The amount of the lubricating material to be used in the slipping layer depends largely on the type of lubricating material, but is generally in the range of about 0.001 to about 2 g/m2. If a polymeric binder is employed, the lubricating material is present in the range of 0.1 to 50 weight %, preferably 0.5 to 40, of the polymeric binder employed.
Receiving elements of the invention comprise a support bearing an electrophile or coupler compound. Preferably, the electrophile or coupler compound is dispersed in a polymeric binder layer on the receiving element support. Such a receiving element binder layer also functions as a receiving layer for the electrophile or coupler compound transferred from the donor element. Where both the electrophile and coupler compound are to be transferred from a donor element, a conventional thermal dye transfer receiving element comprising a support having thereon a receiving layer may be used. The receiving element binder and receiving layer may comprise, for example, a polycarbonate, a polyurethane, a polyester, polyvinyl chloride, poly(styrene-co-acrylonitrile), poly(caprolactone) or mixtures thereof, and may be present in any amount which is effective for the intended purpose. In general, good results have been obtained at a concentration of from about 1 to about 5 g/m2.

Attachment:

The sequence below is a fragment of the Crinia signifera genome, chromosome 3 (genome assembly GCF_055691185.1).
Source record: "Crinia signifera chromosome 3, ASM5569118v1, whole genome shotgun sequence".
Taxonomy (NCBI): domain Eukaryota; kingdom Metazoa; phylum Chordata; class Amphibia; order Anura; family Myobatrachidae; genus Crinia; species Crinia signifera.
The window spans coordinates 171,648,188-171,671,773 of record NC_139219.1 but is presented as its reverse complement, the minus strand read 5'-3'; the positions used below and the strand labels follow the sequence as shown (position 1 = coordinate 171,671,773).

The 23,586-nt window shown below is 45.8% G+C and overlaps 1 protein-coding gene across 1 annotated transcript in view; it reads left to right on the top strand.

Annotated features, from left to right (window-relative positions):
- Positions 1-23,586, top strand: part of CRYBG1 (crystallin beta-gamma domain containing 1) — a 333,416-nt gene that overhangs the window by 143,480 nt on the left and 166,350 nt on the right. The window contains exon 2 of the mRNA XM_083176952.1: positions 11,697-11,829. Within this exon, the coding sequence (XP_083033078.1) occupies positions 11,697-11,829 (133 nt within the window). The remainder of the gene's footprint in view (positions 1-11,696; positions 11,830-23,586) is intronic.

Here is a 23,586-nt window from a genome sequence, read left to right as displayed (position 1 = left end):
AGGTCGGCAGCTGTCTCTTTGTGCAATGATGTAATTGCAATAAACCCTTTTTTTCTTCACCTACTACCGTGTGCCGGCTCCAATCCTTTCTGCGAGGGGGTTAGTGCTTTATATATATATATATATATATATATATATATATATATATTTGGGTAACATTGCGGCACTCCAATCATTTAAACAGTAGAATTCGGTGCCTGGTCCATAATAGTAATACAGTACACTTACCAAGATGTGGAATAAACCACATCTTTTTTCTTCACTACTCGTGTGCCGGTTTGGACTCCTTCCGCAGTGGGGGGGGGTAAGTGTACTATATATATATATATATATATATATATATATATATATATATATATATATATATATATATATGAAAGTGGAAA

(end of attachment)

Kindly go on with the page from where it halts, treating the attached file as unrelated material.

The receiving element support may be a transparent film such as a poly(ether sulfone), a polyimide, a cellulose ester such as cellulose acetate, a poly(vinyl alcohol-co-acetal) or a poly(ethylene terephthalate). The support for the receiving element may also be reflective such as baryta-coated paper, white polyester (polyester with white pigment incorporated therein), an ivory paper, a condenser paper or a synthetic paper such as du Pont Tyvek®.
The electrophiles and coupler compounds may be employed in the donor and receiving elements at any concentration which is effective for the intended purpose. To provide a Status A image density of above 1.0, the electrophiles are employed at 0.01 to 1.0 g/m2 in the donor or the receiver element, and the coupler compounds are employed at 0.03 to 3.0 g/m2 in the donor or the receiver element.